Gunst writes with a cozy and friendly style that is as comforting and warming as the soups she has created. It is almost like she is talking to a friend. You will find helpful hints and many suggestions scattered throughout the book. There are 62 soup recipes in all, but many options and substitutions substantially grow the recipe possibilities. There are also bread, biscuit and salad recipes to compliment the soups, and there is a chapter of garnishes and toppings. The book advocates the use of home-made broths and stocks, and there are ten stock recipes in the book on which most, (if not all), of the recipes rely.
Page layout is easy on the eyes and instructions are easy to follow. Ingredient lists are straightforward and leave no guesswork. Ingredients are accessible--even those listed for Asian soups. There are not pictures for each recipe, but the photos that are included cause my mouth to water. On top of each recipe is a code: DF - dairy-free; GF - gluten-free; V - vegetarian; VG - vegan; C - cold. Included with each recipe are instructions to help prepare and pack for transport.
There is a predominance of vegetable soups. But the poultry, meat and fish/seafood recipes are equally worthwhile. There is a good representation of texture in these soups: Chunky, broth-y, pureed, creamy. The completed soups are visually appealing and colorful.
The four-page index is helpful.
I would have liked to see more grains included.
Some of the recipes that have excited and inspired me:
--Vietnamese-Style Asparagus Soup has a spicy peanut sauce recipe included. The sauce is made separately and whisked into the soup. I can use it for other broth-y Asian soups. Maybe even try it on rice.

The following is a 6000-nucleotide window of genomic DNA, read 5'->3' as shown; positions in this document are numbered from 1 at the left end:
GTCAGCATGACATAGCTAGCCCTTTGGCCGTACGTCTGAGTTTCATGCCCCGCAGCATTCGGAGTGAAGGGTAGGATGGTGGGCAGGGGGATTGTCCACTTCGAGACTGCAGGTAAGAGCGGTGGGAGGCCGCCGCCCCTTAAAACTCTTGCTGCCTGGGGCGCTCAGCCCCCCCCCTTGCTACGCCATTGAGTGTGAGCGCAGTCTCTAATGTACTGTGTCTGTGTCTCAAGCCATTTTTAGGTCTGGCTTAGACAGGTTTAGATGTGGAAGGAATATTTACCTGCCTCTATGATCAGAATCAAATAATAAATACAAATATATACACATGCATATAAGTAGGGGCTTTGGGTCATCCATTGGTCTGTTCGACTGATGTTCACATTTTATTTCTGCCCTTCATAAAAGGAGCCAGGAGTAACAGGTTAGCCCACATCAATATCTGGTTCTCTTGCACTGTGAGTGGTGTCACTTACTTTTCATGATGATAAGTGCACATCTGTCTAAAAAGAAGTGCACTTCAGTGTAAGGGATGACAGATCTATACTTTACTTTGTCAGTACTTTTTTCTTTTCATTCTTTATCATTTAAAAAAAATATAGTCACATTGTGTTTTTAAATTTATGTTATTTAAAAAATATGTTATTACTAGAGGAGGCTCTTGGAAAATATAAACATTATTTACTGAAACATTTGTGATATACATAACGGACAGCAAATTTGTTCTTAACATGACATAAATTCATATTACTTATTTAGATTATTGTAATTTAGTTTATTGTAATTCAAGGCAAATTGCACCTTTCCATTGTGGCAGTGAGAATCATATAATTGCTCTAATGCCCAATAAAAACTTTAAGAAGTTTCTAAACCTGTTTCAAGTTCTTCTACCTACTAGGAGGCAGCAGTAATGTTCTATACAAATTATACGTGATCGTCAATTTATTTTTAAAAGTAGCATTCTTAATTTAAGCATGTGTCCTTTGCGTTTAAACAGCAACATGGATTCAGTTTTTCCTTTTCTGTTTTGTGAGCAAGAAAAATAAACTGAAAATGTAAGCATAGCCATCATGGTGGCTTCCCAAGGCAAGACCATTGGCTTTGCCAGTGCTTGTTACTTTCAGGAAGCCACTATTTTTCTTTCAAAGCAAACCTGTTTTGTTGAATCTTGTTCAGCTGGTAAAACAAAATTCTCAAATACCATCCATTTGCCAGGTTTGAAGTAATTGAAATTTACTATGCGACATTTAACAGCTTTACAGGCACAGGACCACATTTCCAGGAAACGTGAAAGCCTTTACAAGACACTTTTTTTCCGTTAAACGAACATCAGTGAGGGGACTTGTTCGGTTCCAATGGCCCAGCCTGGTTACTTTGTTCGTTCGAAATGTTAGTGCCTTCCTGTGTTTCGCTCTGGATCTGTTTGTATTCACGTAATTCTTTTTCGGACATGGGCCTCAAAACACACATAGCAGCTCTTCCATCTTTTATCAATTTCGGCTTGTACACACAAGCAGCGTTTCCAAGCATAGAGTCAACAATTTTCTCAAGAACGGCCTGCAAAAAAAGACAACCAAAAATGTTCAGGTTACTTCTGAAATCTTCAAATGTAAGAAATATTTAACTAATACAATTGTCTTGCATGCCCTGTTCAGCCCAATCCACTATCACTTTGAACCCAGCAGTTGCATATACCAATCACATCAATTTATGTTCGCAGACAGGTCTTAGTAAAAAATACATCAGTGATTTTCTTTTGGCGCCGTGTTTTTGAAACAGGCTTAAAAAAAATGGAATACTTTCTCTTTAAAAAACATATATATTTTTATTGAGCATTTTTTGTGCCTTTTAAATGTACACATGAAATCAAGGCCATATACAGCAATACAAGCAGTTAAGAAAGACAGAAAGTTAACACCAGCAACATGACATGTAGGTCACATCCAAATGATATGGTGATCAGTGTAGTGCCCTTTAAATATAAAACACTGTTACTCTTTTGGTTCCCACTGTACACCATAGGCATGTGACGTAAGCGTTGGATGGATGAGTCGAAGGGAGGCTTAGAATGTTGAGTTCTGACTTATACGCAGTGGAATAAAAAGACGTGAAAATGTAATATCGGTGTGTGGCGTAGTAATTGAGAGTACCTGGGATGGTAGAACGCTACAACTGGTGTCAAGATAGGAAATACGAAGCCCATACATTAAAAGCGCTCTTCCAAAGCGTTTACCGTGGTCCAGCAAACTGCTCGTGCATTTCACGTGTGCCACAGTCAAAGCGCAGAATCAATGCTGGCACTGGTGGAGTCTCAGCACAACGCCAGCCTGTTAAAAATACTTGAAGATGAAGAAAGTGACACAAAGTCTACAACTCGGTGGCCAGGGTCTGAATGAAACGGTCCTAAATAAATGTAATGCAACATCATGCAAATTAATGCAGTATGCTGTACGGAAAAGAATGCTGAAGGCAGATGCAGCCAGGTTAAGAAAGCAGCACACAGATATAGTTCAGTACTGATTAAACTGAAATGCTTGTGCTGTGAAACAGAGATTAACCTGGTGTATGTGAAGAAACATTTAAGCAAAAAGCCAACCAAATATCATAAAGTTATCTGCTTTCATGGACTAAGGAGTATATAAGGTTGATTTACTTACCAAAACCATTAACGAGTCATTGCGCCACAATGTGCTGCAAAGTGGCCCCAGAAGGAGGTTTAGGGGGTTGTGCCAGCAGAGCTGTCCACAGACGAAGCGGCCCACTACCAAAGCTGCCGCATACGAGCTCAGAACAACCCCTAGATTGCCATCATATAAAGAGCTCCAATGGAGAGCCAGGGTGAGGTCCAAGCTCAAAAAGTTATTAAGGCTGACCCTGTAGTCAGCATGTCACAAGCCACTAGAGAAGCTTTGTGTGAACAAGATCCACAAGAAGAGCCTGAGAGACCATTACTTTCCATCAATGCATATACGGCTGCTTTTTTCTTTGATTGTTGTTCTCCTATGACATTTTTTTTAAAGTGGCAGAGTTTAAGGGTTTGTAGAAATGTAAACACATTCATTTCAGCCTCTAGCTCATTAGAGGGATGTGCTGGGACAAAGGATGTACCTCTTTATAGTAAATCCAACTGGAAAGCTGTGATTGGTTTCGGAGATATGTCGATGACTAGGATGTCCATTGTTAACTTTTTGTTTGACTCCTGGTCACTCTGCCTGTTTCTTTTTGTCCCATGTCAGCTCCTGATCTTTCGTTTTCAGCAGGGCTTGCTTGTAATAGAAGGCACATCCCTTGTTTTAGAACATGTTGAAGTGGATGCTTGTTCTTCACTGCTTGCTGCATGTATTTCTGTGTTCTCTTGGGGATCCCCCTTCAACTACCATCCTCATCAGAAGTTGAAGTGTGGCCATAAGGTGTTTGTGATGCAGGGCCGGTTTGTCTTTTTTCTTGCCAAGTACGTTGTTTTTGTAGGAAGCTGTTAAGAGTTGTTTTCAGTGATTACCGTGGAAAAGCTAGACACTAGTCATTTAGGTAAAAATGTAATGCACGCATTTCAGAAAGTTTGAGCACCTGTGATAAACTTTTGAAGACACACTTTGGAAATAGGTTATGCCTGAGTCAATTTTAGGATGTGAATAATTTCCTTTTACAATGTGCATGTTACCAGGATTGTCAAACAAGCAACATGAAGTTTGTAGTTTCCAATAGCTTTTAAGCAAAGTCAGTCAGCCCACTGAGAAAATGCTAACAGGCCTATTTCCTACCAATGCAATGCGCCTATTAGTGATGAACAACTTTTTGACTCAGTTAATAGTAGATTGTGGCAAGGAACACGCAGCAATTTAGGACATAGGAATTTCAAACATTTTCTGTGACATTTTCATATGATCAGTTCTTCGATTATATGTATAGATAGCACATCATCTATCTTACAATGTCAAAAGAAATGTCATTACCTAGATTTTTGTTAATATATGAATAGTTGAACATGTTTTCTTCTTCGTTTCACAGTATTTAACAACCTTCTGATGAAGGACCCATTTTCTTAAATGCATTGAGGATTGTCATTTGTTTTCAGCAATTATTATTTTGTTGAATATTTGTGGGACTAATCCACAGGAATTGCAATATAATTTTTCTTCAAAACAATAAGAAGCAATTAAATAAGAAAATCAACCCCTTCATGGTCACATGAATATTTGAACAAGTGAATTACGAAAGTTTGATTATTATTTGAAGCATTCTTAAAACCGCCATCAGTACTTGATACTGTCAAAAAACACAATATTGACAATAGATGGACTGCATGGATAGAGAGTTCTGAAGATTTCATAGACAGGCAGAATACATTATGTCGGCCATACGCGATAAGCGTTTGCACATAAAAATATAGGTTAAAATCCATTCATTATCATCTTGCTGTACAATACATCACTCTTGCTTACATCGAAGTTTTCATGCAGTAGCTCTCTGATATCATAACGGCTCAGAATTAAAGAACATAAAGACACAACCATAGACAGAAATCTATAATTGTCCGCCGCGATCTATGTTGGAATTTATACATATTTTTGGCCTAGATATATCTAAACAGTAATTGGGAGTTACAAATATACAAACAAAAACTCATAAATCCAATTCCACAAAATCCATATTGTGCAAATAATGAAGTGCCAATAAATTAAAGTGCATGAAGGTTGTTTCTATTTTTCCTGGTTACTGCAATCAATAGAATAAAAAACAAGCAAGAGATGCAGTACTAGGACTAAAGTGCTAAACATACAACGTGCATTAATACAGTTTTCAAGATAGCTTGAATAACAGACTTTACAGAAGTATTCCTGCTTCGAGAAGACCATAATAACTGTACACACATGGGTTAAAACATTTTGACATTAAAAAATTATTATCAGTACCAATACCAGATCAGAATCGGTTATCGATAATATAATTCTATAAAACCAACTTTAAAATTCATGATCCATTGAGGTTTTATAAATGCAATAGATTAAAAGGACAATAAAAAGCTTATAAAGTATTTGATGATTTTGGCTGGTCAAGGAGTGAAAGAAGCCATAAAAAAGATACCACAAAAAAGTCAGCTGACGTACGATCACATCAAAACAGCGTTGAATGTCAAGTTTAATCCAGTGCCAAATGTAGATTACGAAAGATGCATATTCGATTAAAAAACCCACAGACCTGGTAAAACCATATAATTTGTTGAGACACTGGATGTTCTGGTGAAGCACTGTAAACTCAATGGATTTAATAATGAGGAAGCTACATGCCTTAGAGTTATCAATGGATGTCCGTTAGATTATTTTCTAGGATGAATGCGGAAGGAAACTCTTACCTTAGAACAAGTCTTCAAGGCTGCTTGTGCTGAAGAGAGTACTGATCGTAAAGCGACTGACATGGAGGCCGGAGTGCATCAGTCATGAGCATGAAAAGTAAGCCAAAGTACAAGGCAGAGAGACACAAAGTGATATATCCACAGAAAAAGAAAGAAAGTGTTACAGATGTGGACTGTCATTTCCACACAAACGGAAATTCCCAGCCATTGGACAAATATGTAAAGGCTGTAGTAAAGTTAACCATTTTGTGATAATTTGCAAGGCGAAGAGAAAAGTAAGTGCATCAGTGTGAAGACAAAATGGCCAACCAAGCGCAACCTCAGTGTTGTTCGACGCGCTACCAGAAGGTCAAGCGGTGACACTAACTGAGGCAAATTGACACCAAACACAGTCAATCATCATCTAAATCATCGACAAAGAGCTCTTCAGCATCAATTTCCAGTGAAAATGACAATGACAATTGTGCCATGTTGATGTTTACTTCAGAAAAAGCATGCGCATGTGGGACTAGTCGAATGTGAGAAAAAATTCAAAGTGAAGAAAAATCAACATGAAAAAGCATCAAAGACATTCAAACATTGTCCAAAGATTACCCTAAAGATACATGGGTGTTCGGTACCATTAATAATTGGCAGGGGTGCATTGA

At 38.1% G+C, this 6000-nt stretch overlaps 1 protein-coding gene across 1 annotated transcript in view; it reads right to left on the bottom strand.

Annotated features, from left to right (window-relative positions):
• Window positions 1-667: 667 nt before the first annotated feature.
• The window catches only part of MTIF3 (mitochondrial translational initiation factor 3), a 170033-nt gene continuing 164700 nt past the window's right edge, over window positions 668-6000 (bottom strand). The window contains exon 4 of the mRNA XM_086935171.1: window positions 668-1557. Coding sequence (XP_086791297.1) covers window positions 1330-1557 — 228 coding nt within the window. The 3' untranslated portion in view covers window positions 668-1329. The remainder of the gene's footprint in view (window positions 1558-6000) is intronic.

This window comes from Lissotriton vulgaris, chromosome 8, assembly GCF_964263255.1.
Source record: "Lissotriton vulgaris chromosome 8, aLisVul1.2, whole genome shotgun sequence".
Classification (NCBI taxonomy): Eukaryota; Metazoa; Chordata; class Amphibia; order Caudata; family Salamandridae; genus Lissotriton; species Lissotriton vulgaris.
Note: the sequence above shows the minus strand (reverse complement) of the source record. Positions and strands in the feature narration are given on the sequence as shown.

--Roasted Carrot And Ginger Soup has only a few ingredients, yet roasting the veggies gives it great depth of flavor. The trick with a ginger tea bag is worthwhile, too.
--Mulligatawany Soup is a bit different from most I've seen. I especially like the tomato-chile topping.
--Corn and Sweet Potato Chowder is a real keeper. I made it the day the book arrived--with ingredients I already had on hand. Really a pretty soup with lots of color.
--Sopa de Lima is the best chicken and lime, Mexican-style, soup I've tried.
--Hope's Italian Sausage-Zucchini Soup was the second soup I tried from this book, again, with ingredients I already had in the freezer and frig.
--Sausage, Cabbage And Root Vegetable Soup includes turnips and celery root, potatoes and carrots. besides our much-loved cabbage. There are plenty of herbs in this one, too.
--The Russian-Style Beef Borscht is one I can't wait to try. Similar to my tried-and-tru recipe, but with the addition of juniper berries and coriander seeds.
I read "Soup Night" by Maggie Stuckey when it was first published three years ago, so I was familiar with the concept of a social soup gathering and soup exchanges, but this book greatly improves on that book in that these soup recipes are terrific. Soup Night: Recipes for Creating Community Around a Pot of Soup does a worthy job of explaining the concept, but the recipes are average at best, and were not fine-tuned at all. I like this book much, much better: Better recipes; better writing; much more personable.
*I received a free copy of this book from the publisher for evaluation/review.
Some of the ingredient lists are extensive, with bits of this or that herb, yet they yield extravagant flavors that you just can’t get any other way. My favorite is the Greek Avgolemono, where the bit of fresh lemon really makes it just sing, and my family seems to really love the Thai red curry, the mulligatawny soup, and the pasta e fagioli. There are over 70 recipes, including numerous garnishes and toppings to add to the soups. Love it!